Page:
Spring breakup could be easy for oil patch in 2012: CIBC
Every spring it happens – the frozen earth in Western Canada thaws, turning dirt roads and drill sites into soupy messes and rigs across the region stop operations and wait it out.
It’s called spring breakup and during April and May drilling activity in much of the Western Canadian Sedimentary Basin comes to a standstill due to mucky terrain, road bans and weight restrictions on heavy vehicles that normally transport drilling rigs and service equipment to work sites.
The time out can be a welcome break for rig hands who have been going full out during the busy winter drilling season. But what if breakup drags on far too long and hampers summer drilling plans?
That is what happened in 2011 when a wet spring and flooding across the southern prairies wreaked havoc and forced operators to change drilling plans on the fly.
But in a research note to clients this week, CIBC World Markets analyst Jeff Fetterly expects spring breakup to be less stressful for the industry in 2012.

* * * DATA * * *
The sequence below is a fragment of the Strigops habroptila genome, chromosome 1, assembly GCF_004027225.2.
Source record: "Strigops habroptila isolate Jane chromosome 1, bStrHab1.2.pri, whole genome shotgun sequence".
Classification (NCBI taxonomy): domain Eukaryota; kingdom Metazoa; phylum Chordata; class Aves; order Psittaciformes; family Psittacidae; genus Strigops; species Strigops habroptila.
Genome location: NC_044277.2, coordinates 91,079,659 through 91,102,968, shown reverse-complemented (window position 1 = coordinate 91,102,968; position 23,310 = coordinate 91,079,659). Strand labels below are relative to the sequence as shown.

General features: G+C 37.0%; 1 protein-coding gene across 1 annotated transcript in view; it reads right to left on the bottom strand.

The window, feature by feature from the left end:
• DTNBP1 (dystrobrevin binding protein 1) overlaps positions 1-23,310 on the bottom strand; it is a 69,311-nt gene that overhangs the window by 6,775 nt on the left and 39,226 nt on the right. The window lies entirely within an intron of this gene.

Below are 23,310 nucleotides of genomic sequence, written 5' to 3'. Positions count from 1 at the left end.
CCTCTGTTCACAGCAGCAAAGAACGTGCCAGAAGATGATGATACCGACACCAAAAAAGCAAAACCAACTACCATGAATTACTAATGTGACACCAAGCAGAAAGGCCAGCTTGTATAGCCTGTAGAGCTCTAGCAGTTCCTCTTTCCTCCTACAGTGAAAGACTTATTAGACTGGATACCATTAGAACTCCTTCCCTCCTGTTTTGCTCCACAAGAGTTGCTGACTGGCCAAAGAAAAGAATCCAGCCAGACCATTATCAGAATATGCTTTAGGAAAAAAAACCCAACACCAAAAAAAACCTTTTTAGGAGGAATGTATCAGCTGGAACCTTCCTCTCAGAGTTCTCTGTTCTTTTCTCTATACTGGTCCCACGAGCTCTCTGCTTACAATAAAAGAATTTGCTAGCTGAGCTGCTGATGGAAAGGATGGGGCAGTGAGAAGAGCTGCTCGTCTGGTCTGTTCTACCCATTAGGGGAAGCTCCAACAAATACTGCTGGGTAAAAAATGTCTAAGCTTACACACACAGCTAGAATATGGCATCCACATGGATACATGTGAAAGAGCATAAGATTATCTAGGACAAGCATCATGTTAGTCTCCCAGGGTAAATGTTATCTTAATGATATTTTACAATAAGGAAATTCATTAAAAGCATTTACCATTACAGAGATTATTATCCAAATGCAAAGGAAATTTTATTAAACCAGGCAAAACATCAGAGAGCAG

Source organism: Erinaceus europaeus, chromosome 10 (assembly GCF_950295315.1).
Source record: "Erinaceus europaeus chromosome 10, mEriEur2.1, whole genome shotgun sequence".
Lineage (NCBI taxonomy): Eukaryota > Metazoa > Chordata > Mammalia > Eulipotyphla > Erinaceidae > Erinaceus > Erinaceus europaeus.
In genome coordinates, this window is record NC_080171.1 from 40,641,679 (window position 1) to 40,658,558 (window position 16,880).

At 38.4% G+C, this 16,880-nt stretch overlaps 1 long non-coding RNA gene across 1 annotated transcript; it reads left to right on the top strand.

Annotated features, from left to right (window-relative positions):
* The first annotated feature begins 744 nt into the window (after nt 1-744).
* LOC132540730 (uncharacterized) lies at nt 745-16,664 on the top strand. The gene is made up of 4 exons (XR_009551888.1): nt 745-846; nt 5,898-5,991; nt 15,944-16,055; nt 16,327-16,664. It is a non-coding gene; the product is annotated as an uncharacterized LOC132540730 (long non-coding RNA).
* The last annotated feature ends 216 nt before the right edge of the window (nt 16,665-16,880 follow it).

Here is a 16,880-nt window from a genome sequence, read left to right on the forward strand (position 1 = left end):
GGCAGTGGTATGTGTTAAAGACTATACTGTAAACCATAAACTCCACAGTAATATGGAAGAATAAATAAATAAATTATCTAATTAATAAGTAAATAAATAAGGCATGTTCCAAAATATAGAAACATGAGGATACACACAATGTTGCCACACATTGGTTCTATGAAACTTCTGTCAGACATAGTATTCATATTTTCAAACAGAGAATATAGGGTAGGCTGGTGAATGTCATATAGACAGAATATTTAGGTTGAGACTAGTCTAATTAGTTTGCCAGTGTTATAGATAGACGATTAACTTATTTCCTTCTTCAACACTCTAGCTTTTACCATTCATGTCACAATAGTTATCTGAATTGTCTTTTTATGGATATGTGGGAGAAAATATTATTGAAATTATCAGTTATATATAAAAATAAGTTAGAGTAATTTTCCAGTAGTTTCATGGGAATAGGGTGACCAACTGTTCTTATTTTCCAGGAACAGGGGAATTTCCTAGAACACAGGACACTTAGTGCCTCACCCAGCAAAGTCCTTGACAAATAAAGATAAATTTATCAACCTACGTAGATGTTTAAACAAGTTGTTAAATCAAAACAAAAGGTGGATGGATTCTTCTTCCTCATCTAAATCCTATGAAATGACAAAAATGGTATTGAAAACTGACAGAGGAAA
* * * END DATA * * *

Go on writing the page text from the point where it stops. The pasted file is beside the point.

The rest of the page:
If the prediction proves to be true, that’s good news for explorers and producers and the service companies that depend on them.
Fetterly’s no meteorologist, but by parsing the precipitation levels over the previous seven months in seven Western Canadian cities (Fort St. John, Whitecourt, Estevan, Grande Prairie, Lloydminster, Calgary, Medicine Hat, Red Deer and Fort McMurray), the data shows those levels have been below average. Fetterly’s assumption is precipitation levels will stay that way this spring.
Although there remains the potential for a wet spring that could extend breakup (similar to last year), if the current trend is maintained we would not be surprised to see a shortened breakup and an early increase in Q2/12 activity.
After a long, wet spring in 2011, the oil and gas industry will welcome a return to normalcy in 2012.